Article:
There are a couple of craft shows that are really working hard to build out into great shows, Yamaguchi and Tomoshibito are 2 I know of first hand. Both of these have post-fair questionnaires for the exhibitors. The staff is highly motivated, organized AND volunteer.  Matsumoto has staff that leaves at 2:00 PM because the rain is too strong, leaving the exhibitors to fend for themselves.  I think if having a level of motivation to make the craft experience positive for both exhibitors and attendees is worth anything, the Matsumoto organizer should stop resting on his laurels and get a clue.

One last note.

I came to Japan 17 years ago to study Butoh. I am not a professional butoh person but I am still interested in it. Matsumoto has ‘happenings’ and this year’s happening was a “butoh” performance, I think they were trying to do Stravinsky’s Rite of Spring. A number of people took videos so you might be able to find it on the net.. It was so amateurish it was painful to watch. It also sent a couple of children into crying fits.


Where to stay.

We stayed at the エースイン松本 or Ace Inn Matsumoto. 6,300 yen including breakfast for 2. It is next to Matsumoto train station. The hotel is good but it took 40 minutes to go from the craft grounds to the hotel parking lot, a distance of about 750 meters. Very bad traffic. Better to walk.

Next to the craft fair grounds is the Smile Hotel Matsumoto. We didn’t stay there but I think it is about 5,000 yen a night for a double, big parking lot. It is about a 20 minute walk from the train station, 3 minute walk from the craft grounds.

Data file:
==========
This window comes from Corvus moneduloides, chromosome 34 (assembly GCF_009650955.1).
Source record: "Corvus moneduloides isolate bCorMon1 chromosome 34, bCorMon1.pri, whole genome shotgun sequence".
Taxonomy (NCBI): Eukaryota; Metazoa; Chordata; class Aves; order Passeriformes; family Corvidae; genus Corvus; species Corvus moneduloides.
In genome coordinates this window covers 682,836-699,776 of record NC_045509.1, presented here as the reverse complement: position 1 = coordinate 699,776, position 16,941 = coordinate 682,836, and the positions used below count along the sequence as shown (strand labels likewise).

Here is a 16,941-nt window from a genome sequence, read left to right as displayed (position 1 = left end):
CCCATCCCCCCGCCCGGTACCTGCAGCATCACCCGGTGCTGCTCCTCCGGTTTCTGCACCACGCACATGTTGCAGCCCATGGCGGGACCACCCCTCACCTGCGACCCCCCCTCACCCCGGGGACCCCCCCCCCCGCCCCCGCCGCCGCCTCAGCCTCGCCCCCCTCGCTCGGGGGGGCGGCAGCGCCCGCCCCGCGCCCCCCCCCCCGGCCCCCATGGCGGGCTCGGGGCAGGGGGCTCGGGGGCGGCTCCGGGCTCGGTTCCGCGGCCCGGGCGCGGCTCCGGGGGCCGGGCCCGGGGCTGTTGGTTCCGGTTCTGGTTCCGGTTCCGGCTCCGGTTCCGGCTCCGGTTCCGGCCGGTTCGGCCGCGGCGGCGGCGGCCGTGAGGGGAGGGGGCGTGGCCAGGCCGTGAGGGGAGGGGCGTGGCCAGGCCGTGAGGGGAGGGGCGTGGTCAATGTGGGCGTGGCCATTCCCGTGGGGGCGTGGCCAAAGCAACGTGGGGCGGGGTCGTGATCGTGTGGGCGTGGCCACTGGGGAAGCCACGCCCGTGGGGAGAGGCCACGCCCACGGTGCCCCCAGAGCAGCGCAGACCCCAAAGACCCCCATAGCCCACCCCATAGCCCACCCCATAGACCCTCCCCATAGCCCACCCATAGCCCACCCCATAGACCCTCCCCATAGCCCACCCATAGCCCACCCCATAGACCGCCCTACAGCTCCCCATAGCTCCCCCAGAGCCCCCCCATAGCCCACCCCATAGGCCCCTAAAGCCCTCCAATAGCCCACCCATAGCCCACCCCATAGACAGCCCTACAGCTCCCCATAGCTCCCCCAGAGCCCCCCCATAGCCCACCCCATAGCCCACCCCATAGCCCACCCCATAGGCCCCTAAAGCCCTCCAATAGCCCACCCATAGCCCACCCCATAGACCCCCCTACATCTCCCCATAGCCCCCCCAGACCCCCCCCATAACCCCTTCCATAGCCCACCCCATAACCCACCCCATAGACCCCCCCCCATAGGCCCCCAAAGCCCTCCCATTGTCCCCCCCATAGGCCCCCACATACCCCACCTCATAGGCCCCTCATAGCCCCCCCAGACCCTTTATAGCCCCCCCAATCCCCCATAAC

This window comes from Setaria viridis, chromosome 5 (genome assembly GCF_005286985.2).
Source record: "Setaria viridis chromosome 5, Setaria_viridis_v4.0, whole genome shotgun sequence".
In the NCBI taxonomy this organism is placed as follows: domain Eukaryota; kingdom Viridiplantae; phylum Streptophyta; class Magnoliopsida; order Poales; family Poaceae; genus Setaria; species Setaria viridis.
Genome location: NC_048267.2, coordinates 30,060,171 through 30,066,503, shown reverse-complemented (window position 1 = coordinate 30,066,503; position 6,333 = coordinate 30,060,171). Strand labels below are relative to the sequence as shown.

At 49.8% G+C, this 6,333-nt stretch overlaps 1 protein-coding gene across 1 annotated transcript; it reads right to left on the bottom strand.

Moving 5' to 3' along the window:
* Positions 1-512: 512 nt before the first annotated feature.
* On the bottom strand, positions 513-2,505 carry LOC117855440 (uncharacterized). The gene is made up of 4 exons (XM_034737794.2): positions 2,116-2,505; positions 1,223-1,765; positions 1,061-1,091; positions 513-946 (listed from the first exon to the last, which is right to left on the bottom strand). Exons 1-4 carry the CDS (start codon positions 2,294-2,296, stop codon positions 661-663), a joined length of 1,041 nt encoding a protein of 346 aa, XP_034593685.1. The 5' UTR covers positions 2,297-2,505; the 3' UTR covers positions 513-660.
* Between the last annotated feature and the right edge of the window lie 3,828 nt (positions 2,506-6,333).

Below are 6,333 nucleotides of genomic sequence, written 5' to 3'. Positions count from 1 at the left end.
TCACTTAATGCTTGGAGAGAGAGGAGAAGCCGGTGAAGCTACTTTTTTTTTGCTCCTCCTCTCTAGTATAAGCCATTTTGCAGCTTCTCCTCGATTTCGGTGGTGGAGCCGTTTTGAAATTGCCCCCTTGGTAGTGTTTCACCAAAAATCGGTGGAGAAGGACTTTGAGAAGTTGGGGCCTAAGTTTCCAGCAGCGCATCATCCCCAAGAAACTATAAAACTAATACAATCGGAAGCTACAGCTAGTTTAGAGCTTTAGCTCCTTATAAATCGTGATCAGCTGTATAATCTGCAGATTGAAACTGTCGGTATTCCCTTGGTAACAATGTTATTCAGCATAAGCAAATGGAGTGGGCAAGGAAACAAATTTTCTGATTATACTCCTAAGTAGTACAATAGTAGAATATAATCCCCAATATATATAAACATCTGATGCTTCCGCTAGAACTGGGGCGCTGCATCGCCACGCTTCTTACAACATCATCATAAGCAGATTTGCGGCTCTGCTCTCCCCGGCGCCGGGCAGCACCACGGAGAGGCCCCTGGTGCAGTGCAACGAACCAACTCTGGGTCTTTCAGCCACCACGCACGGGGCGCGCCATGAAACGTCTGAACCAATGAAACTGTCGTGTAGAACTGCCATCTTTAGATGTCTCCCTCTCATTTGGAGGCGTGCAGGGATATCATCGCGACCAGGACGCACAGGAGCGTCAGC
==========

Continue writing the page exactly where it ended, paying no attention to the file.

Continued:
Matsumoto Craft Fair 2011

May 27, 2011

The power this fair has is amazing. It is seen as the crown of craft fairs in Japan, aswarm with people with loads of cash looking for things to buy. I was at the Himeji fair a couple of weeks ago and had no less than 10 exhibitors congratulate me on being accepted into Matsumoto Craft Fair.  You can see the participants here, I called up the organizer of the Karuizawa Craft Fair to ask about sending photos with my application and they recognized my name as being on the roster at Matsumoto.

My prediction is this fair, Tomoshibito, list of last years exhibitors here,  will at least equal if not surpass Matsumoto in the next couple of years.

I am all packed up and ready to spend a very rainy weekend in Matsumoto city. The rainy season has started, almost 2 weeks earlier than usual, and Saturday is forecast to be very rainy, Sunday a little less so.

Himeji 2011

May 16, 2011

Just back, here are some photos.

Beautiful weather both days. There were many people wandering around but not many sales, not at least for me.

Post firing pictures.

May 12, 2011

This firing took almost 9 days to cool down. It is still about 70 C. but I went ahead and opened it. Here are some pictures of pieces I was able to reach in and pull out. I may be able to go in tomorrow if it cools down enough.

On one of the interior pictures damage is visible. On the very first piece of wood I put in, the very first, it smashed into a shelf and you can see the results. I was very nervous the rest of the firing.